A variety of research has studied social interactions, including social ties and networking, and their effects on cognitive functioning. The interactions between social, psychological, and physical activities are important, as they work in combination to maintain cognition and possibly protect from later decline. From an intervention perspective, multimodal programs that are integrated into everyday life will likely yield the most benefit.
Social engagement may not only delay onset of memory loss/dementia, but may also increase the chance of living longer. The best tip I can give is simply, “Stay engaged in life!” Considering this, researchers have recently begun to study whether online social networking (e.g., Facebook) can help delay memory loss or even promote cognitive functioning. A new research study even showed that the more Facebook friends people have, the bigger their brains are!
Increasing mental activity may also be helpful. Some studies suggest that the more one challenges the brain, the more one will be able to maintain it later (the “cognitive reserve” hypothesis). Taking classes and learning a new language or a new skill may also be especially important. New hobbies and group socialization activities are also worthwhile.
In terms of cognitive exercise, I believe that the key is focusing on cognitive activities involving higher-order reasoning. What types of brain training work best? I do not typically recommend activities like Sudoku, although I also do not discourage patients who enjoy it. I would rather that a person focus on more complicated cognitive tasks that are enjoyable. As you alluded to in your question, this is opposed to doing an activity like Sudoku, where repeated puzzles will only help to improve one’s abilities at Sudoku.
Recent exciting research showed that lifelong musical experiences can slow down brain aging and memory loss. Music is a safe and enjoyable means of stimulating the mind, and exercising memory and intensive musical training may improve brain function even late in life. Going to a musical performance, the theater, or the symphony on a regular basis may be helpful. Learning how to play an instrument, or even practicing an instrument one has played in the past, may also be worthwhile.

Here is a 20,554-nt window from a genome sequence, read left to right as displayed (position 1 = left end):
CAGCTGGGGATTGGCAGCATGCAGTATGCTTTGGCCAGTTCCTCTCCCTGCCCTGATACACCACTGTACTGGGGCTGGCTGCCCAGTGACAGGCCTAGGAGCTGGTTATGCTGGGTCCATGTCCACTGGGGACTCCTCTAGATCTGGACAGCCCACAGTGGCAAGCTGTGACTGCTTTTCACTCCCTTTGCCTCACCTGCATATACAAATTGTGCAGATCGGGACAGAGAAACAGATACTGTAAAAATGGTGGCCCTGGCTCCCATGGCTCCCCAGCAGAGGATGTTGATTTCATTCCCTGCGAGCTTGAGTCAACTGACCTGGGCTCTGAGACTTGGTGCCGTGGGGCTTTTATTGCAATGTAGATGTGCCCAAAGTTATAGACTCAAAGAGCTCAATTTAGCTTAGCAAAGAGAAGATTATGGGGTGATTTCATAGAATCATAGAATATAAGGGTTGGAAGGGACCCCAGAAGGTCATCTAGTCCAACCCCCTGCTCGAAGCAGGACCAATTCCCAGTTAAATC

Memory‐Boosting Diet Recommendations
Here are some top memory‐boosting dietary recommendations that can work in synergy with the activities just discussed to help support brain health.
1. Wean yourself off high‐glycemic carbs. These include sugars, high‐fructose corn syrup, processed cereals and grains, anything baked, ice cream and sorbet, crackers, salty snacks such as chips and pretzels, and anything made with white flour. High‐glycemic carbs raise insulin levels rapidly, which may be harmful to the brain (and body) over time.
2. Eat Mediterranean style. A brain‐healthy Mediterranean‐style diet includes fruits and vegetables, lean protein (fish, chicken, and turkey); low‐fat yogurt and cheeses; and nuts and seeds. Stay away from red meat and processed foods. The “style” part also includes exercise on a regular basis, as approved by a physician.
3. Have more good fat and less bad. Brain foods high in good fats include olive oil, avocados, certain nuts, natural peanut butter, certain seeds, and certain fish. Foods high in bad, or saturated, fat include most fast foods, anything hydrogenated, dried coconut, butter, animal fats, milk chocolate and white chocolate, and cheese.
4. Boost your omega‐3 intake. Omega‐3 fatty acids (DHA and EPA) are essential for memory functions and brain health.
5. Feed your brain antioxidants. Antioxidant‐rich foods are great for mental function. Some of the best are berries, kale, 100% pure unsweetened cocoa powder, mushrooms, onions, beans, seeds, sardines, herring, trout, and Alaskan wild salmon (wild may be more expensive, but also has a higher content of DHA).
6. Consume enough brain vitamins. Ensure adequate intake of folic acid, B6, B12, and vitamin D in particular. If you’re not eating vitamin‐rich foods on a regular basis, it may be helpful to supplement as needed.
7. Choose whole foods. In general, whole foods have only one ingredient—for example, strawberries, broccoli, or barley. If you must have a convenience (manufactured) food on occasion, find those items with the fewest ingredients—especially ingredients that you readily recognize and understand.
9. Opt for low‐ or nonfat dairy. Any recipe you make with full‐fat milk, cheese, or yogurt can be made with nonfat versions.
10. Enjoy a cup or two of Joe. Caffeinated coffee, one to three cups early in the day, may be beneficial over time to your brain. Studies have shown that men who drank coffee regularly for many years showed less of a decline on memory tests than those who did not drink coffee.
Dr. Richard Isaacson